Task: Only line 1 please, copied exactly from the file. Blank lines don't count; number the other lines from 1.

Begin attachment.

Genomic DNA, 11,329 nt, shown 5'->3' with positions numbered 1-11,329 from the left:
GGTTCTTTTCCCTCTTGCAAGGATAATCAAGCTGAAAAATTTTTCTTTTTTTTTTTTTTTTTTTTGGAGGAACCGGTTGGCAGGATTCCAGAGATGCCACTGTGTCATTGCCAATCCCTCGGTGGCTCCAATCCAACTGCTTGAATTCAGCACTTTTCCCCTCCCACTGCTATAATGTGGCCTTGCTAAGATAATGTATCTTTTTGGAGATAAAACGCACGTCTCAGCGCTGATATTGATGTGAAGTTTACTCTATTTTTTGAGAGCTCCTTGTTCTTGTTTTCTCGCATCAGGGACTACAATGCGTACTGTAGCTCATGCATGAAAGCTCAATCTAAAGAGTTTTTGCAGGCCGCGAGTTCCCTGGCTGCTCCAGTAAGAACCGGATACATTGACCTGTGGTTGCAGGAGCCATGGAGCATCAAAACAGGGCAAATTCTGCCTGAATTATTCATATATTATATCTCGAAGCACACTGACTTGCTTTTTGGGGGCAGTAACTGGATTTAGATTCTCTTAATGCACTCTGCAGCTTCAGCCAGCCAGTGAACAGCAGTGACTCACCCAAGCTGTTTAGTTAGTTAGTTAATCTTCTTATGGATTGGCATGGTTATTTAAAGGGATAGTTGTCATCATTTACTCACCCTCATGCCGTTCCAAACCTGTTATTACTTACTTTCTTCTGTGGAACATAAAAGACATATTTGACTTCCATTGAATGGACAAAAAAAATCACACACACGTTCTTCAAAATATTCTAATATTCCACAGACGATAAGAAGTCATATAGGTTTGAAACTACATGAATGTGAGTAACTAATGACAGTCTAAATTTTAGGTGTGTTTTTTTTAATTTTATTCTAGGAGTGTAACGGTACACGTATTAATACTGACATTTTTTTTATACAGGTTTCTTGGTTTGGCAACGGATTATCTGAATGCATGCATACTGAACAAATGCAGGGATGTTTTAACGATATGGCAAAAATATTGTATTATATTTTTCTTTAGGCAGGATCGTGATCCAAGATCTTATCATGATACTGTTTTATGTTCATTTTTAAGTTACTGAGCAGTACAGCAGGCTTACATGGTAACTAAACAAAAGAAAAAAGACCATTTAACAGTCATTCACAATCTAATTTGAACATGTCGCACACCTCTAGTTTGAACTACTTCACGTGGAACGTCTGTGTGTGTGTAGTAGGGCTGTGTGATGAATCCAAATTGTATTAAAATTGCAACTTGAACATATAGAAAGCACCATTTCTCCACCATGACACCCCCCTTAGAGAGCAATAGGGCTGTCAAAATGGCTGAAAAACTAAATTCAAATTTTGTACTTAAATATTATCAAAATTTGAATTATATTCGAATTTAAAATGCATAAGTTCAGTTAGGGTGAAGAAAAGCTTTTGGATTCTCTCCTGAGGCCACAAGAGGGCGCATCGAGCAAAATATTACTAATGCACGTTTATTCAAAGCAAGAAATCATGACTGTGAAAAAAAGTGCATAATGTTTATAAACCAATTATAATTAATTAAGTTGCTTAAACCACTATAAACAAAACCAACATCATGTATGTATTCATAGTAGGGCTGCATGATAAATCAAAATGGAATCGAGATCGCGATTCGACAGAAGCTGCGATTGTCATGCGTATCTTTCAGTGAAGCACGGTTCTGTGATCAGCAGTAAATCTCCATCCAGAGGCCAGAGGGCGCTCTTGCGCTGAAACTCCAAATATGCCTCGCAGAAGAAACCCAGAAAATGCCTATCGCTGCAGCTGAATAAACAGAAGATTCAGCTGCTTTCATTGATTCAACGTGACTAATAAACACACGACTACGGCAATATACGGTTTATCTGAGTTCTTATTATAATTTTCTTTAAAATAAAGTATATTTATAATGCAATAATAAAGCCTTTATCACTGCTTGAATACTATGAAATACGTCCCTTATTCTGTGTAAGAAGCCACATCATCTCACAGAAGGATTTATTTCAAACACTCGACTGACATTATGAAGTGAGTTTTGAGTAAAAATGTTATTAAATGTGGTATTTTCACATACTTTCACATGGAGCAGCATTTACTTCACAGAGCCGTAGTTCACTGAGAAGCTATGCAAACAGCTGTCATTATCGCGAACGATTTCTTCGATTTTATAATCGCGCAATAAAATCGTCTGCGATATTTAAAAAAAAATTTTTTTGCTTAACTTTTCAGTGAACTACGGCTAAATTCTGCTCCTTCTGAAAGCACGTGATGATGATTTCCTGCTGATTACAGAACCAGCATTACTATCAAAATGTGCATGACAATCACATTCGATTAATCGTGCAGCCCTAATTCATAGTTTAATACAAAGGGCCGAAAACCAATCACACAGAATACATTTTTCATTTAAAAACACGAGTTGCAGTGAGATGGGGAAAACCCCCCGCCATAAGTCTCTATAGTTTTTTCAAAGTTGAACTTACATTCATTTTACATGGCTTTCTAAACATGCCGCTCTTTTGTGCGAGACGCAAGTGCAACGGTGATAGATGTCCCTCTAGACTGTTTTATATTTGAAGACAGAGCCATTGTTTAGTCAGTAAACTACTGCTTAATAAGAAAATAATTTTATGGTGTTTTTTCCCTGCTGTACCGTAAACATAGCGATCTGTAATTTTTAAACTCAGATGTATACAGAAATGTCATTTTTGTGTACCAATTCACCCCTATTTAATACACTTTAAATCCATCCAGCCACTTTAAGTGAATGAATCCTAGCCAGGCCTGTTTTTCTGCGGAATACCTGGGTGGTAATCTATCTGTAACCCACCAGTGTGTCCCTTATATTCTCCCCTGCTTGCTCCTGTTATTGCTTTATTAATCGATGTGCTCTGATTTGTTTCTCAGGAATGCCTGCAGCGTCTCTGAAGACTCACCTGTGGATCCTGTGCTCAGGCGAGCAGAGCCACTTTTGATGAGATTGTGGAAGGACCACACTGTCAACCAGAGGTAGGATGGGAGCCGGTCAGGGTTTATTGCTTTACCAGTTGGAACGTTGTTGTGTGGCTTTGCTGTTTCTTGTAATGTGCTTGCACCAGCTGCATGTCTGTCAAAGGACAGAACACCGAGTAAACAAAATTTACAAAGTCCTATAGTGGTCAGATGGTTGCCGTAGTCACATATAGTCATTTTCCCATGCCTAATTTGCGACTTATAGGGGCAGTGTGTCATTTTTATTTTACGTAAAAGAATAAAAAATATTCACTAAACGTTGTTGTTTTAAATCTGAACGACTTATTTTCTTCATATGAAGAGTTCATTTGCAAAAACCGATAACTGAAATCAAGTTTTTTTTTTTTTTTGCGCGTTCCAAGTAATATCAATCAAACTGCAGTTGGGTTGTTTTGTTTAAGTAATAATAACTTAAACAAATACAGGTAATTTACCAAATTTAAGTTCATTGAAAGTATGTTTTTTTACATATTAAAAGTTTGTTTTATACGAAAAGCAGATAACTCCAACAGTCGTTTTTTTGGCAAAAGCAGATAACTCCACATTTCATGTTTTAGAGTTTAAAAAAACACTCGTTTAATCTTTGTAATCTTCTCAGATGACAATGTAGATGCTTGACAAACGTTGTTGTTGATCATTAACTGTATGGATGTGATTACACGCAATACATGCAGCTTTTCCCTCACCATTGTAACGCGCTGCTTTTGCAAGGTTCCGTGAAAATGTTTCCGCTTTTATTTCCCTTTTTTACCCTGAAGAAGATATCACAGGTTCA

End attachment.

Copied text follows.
Genomic DNA, 11,329 nt, shown 5'->3' with positions numbered 1-11,329 from the left: